Toddler sleep patterns and behaviours (1 to 2 years)
From approximately 12 months of age, toddlers tend to sleep better.
They generally sleep longer, wake up less often and sleep more at night.
Toddlers aged 12 months to 2 years often sleep 10 to 14 hours within a 24-hour period, including 1 to 3 hours of naps.
This helps to ensure they have energy to grow and function at their best.
Every child is different, so don’t worry too much if your child has different sleep patterns to those described here. If you are concerned about your child, contact your local maternal and child nurse, your doctor or the Maternal and Child Health Line on Tel:13 22 29.
Toddler sleep rhythms at 1 to 2 years
Around this time, your toddler may reduce the number and length of naps they take from two naps to one longer daytime nap.
Your toddler will usually sleep for longer periods overnight, but night waking is still common in some toddlers.
Toddlers’ brains undergo significant development during this age.
As a result, they may develop night-time fears. Your toddler may need additional comfort because of night-time fears.
They may also become more emotionally attached to parents or caregivers, which can cause separation anxiety and distress at bedtime.
They may start to resist going to sleep at night and want to stay up with the family. This generally peaks at around 18 months and tends to go away with age.
Settling your toddler at 1 to 2 years
Some parents and caregivers might find that sleep or settling becomes a concern.
Environmental factors and family relationships are particularly important in this age group to help toddlers sleep and to prevent sleep concerns from arising. Try to be responsive to child’s needs – it is important your toddler knows you are emotionally and physically available if they become distressed. You can do this by knowing your child’s cues, tired signs and the intensity of their cry. By understanding and connecting with your toddler you will be able to support positive sleep patterns.
Routines and environments play a big part in helping toddlers get to sleep – they need a cue to tell them when it is sleep time, which is usually something in their external environment. It could be a dark room or having familiar objects around them.
Limiting screen time at night and having a regular bedtime routine (such as bath, book, song and bed) can also help to prevent and reduce settling difficulties and waking at night.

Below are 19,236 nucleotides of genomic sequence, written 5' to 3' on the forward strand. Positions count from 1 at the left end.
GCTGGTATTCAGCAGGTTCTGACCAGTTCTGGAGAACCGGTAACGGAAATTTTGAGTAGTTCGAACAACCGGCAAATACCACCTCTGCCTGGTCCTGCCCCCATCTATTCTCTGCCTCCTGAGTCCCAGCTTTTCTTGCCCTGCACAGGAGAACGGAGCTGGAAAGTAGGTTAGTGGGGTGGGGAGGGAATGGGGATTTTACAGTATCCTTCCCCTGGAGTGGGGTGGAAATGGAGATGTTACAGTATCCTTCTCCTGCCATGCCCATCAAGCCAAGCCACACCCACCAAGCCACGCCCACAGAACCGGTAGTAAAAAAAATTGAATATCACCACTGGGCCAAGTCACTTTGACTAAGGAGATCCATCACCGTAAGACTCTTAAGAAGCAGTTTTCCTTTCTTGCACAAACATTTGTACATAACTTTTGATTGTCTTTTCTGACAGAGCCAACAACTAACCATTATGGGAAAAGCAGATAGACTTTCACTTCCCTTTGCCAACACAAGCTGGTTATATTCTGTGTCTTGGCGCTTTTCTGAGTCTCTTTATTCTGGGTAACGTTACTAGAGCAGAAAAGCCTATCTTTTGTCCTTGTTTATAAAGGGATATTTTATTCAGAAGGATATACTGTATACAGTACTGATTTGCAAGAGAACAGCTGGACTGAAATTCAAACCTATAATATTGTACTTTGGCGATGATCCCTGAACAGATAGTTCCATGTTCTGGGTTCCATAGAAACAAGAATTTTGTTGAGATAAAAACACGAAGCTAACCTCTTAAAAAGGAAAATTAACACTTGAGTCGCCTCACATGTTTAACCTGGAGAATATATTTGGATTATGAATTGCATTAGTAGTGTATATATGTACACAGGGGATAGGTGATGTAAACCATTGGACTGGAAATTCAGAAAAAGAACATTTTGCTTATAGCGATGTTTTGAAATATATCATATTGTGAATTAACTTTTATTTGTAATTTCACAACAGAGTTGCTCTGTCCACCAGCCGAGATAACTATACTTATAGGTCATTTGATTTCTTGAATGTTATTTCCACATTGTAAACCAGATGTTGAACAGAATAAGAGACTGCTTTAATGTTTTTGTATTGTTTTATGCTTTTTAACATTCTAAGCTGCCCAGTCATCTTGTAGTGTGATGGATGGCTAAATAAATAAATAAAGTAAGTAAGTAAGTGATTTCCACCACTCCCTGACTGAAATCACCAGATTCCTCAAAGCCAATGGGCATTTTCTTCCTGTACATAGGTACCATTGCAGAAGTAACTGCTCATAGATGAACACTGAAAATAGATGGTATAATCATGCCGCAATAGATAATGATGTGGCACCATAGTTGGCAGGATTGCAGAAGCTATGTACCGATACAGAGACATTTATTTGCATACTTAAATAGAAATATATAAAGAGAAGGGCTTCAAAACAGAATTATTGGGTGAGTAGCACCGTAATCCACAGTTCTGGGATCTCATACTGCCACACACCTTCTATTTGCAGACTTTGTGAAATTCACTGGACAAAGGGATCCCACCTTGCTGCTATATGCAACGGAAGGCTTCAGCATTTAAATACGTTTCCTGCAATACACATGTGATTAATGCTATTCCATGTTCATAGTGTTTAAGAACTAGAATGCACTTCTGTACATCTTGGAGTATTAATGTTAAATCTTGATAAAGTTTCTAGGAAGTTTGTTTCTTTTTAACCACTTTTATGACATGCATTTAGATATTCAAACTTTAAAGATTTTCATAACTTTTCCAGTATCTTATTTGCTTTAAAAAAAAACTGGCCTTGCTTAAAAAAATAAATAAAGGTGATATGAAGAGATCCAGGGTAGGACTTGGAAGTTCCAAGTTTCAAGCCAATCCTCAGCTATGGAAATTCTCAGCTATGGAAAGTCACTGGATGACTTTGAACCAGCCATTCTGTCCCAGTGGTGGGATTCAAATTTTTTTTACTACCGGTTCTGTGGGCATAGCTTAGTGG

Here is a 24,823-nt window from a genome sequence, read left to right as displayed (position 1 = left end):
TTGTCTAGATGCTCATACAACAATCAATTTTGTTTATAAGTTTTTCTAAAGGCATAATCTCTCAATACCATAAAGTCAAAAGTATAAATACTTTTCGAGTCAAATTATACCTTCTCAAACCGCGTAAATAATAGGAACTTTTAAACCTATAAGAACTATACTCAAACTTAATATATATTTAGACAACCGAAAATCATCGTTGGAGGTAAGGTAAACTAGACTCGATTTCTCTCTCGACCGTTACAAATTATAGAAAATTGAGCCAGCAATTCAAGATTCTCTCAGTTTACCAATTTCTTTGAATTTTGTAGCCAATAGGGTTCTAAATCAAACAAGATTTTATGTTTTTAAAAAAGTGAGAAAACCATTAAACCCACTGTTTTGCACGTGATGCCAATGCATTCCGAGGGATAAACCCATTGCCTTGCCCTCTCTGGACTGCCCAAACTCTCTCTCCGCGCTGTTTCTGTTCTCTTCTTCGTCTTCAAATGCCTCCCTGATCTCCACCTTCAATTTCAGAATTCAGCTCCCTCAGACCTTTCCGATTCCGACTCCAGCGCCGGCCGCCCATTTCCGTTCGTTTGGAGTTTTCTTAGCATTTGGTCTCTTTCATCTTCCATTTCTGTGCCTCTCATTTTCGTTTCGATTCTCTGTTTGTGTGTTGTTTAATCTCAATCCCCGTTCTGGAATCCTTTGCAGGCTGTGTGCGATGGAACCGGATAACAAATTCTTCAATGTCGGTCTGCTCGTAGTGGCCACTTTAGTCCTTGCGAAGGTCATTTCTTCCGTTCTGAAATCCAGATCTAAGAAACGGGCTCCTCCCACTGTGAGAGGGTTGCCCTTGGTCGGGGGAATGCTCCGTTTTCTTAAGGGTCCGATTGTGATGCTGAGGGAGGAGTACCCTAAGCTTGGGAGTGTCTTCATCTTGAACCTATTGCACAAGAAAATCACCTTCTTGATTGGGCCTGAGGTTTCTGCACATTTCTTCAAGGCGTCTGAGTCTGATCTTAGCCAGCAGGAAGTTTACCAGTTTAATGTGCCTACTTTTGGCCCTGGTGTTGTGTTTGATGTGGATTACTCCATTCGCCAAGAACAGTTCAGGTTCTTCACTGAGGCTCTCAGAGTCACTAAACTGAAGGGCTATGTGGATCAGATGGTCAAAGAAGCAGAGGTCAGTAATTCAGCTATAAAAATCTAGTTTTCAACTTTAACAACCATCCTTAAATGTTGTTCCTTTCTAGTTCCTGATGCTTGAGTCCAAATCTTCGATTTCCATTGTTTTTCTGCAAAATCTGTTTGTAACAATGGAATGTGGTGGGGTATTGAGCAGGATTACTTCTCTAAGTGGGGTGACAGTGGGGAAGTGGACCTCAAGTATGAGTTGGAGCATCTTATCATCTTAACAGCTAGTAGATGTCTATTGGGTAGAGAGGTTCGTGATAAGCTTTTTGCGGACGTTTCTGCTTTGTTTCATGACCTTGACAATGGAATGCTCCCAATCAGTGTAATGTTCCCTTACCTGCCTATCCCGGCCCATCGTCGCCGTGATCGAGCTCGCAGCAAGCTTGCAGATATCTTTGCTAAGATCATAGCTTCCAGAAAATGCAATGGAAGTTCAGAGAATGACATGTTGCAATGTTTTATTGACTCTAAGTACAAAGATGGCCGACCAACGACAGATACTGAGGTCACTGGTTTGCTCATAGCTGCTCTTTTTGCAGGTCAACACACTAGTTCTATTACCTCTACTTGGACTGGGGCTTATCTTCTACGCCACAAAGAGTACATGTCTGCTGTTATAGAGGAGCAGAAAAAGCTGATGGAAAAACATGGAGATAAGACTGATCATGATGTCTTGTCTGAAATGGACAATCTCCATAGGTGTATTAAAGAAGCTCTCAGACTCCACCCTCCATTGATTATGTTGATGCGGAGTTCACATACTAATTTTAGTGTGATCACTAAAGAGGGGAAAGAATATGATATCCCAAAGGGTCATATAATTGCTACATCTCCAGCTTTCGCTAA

Toddlers and sleep regression
From around 18 months of age, some toddlers who usually sleep well suddenly refuse to go to sleep, or they wake up during the night and do not go back to sleep by themselves.
This is known as sleep regression.
Sleep regression is usually temporary and can occur at many points in a child’s life.
It is often associated with periods of high growth and development, but it can also be brought on by factors such as:
If your toddler experiences sleep regression, stay consistent with bedtime routines. Be calm, and comfort and reassure your child as necessary, but be firm that bedtime means it’s time to go to sleep.
Some strategies you can use to develop positive sleep behaviour include:
- Connecting with your toddler – by building a strong relationship so they feel safe and secure.
- Recognising and responding to tired signs.
- Using positive and consistent bedtime routines.
- Cot-to-bed transition – moving your child from cot to bed if they are trying to climb out of their cot. Make sure your toddler’s furniture and sleep environment is safe.
Maternal and child health nurse visits are important
Victorian parents have free access to the Maternal and Child Health Service, which is a great support after your baby is born.
Specially trained maternal and child health will work with your family to help you care for your child until they are ready to start school.
As part of this service, you will visit a maternal and child health nurse in your local area at 10 key ages and stages in your child’s development. These visits are important because they you an opportunity to identify and address any issues and concerns early in your child’s development.
Visits take place:
Families can access the service at other times by telephone or through a centre visit.
Don't forget your 'green book'
Make sure you take your My Health, Learning and Development – green book with you each time you see your nurse, health professional or immunisation provider so you can jot down any issues, and record information on your baby's growth and development.
If you don't have a green book, let your nurse know.
Where to get help
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